The following is a guest post from Ryan Gould, Vice President of Strategy and Marketing Services at Elevation Marketing. Enjoy!
Almost 20% of the working day is spent hunting down information from a fellow colleague.
You shouldn’t be. In fact, a 100-employee business spends around 17 hours every single week clarifying communication. That equates to a whopping (and almost unbelievable) $528,443 each year.
In an ideal world, this wouldn’t happen at all. Employees would communicate openly and easily with each other while keeping it professional at all times. Open communication would push projects to get finished successfully and on time, and everyone would be happy 24/7.
It might seem like a pipe dream to reach this nirvana level of communication, but there are ways you can optimize communication between your team members, particularly on a long-term project.
1. Don’t use emails
Despite employees spending a lot of time in their inboxes every day, emails are one of the worst ways to communicate on a project.
Think about it: It’s so easy for an email to slip into a spam folder, for an important person to get left off the CC list, or for someone to simply miss the thread in an already-packed inbox.
Sure, everybody uses email, so it seems like the sensible option. But companies that have highly effective communications are 3.5 times more likely to outperform their competitors, so it’s worth digging around to find a better option.
Want to learn how to kill email novels and decrease your explanatory text by 78%? Check out our communication hacks for project management processes.
2. Choose the right tools
If you’re not using email, you need to use another method to promote and manage communications between team members. For example, if your project involves team members working remotely across the globe, a regular video conference is a great way to keep everyone in the loop about progress and milestones.
In the interim, you might decide to use an instant messaging service for employees to regularly update their progress and ask important questions that need quick answers.
It’s worth taking the time to try out a number of tools until you find something that works for you and your team.
3. Focus on time management
With so many hours being lost every week to simple communication issues, focusing on time management can really work wonders.
For example, if your team is regularly sending short emails to one another to clarify quick things, set a time where they can log all their queries at the end of the day. Alternatively, schedule a meeting once a week where everyone can share their questions and give the answers needed of them.
4. Allow feedback
Feedback is so important for communication to thrive. Teams work better when they know what they’re doing right and wrong and when they can offer their own thoughts on the management of a project and everything in between.
Feedback should be constructive criticism (with constructive being the operative word here). Sending someone a note saying “fix this” when they turn in a project isn’t going to help them figure out what they need to fix.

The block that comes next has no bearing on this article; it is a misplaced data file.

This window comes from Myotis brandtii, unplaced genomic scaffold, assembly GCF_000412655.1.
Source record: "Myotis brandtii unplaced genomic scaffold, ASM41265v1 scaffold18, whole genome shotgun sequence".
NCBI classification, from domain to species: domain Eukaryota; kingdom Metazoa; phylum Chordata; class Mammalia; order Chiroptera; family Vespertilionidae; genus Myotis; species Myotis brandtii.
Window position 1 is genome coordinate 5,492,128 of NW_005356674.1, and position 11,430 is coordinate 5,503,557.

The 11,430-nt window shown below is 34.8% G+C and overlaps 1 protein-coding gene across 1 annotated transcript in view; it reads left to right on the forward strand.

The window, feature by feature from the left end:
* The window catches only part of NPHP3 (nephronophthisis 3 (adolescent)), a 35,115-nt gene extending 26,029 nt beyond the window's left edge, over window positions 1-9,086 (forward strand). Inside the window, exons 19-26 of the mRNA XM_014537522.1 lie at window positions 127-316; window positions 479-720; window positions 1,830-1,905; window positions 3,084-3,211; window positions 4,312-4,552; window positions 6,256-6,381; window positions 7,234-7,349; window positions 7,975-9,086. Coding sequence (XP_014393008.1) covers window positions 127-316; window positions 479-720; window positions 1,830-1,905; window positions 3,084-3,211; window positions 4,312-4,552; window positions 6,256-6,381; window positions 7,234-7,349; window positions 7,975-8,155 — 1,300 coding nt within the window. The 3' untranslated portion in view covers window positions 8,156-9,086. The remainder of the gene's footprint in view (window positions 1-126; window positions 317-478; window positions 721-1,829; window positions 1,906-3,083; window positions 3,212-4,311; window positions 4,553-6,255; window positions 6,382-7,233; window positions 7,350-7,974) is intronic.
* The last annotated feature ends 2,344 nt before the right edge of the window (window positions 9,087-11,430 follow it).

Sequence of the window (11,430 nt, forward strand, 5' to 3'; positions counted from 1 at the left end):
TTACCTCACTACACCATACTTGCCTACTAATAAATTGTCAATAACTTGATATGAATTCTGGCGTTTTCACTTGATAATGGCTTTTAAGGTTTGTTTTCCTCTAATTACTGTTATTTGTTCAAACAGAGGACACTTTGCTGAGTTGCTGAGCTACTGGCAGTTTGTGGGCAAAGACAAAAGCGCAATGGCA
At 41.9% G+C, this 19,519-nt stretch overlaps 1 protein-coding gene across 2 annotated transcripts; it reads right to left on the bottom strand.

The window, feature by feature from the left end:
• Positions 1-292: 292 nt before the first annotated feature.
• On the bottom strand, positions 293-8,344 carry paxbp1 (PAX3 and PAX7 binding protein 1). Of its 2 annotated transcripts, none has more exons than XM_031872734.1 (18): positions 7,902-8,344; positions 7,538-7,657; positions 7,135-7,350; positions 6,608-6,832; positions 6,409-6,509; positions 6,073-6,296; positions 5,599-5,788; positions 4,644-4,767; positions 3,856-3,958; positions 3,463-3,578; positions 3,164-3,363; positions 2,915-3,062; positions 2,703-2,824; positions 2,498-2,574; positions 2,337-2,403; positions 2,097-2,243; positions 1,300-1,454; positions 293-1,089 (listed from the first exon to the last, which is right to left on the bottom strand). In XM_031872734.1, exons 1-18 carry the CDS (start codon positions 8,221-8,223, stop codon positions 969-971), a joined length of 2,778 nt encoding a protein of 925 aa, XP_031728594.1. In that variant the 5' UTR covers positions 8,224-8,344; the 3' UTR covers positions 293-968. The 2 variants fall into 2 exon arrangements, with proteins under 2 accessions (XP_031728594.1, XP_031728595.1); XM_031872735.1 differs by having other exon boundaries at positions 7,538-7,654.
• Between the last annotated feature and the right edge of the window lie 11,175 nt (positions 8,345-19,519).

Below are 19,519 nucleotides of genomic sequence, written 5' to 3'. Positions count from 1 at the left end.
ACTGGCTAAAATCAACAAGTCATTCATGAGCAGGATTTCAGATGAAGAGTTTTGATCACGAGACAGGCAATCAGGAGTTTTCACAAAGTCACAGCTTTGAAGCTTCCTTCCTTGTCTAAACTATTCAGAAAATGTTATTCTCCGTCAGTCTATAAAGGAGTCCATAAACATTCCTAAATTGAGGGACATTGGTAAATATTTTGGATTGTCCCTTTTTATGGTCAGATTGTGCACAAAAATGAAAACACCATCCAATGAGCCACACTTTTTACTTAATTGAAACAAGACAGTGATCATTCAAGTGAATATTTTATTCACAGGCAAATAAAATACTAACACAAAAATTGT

Instead, you need to provide clear and detailed feedback.
You can also take this one step further and share the feedback with the team at large so that everyone can learn from it.
5. Create a process
Processes are everything when it comes to business and running projects.
Without them, projects can feel a bit scattered and overwhelming. Again, it’s important to figure out a process that works for you and your team—and this usually takes a certain amount of trial and error.
Successful teams are made up of team members who are purposeful with their actions and who work systematically and strategically, which often means that they log their processes and analyze the results of what they’ve done so far.
You can use a platform like Lucidchart to map out your processes so all team members can see the next steps they need to take both individually and collectively. Visuals give the whole team an overview of the bigger picture so everyone can see who’s working towards what and when. As a result, this will eliminate much of the back and forth of asking questions and chasing down colleagues.
6. Nurture a collaborative environment
Putting processes in place, adopting the right tools, and providing feedback are all important if you want your project to progress smoothly and successfully. But, when it comes to creating communication that works for your team, you have to start by creating an environment that makes your employees want to communicate with each other.
And communicating about projects shouldn’t just be limited to designated meetings and messenger channels.
Instead, you can use staff downtime to nurture the communication vibe and warm your team up to sharing their thoughts on a project. In fact, a Harvard Business Review report showed that improving communication on set coffee breaks accounted for more than 50% of positive changes in communication patterns.
Creating a collaborative environment may be difficult if it’s your first time doing so. Thankfully, you can bring in an outside expert, such as Elevation Marketing, to help you build a communication strategy that works best for your team.
Start small, dream big
Optimizing team communication won’t happen overnight. It actually takes time to introduce employees to the idea of sharing their ideas and feedback, but taking it one step at a time will help you move in the right direction.
Creating processes, choosing the right tools, and encouraging constructive feedback all go a long way in ensuring that your long-term projects run without a hitch.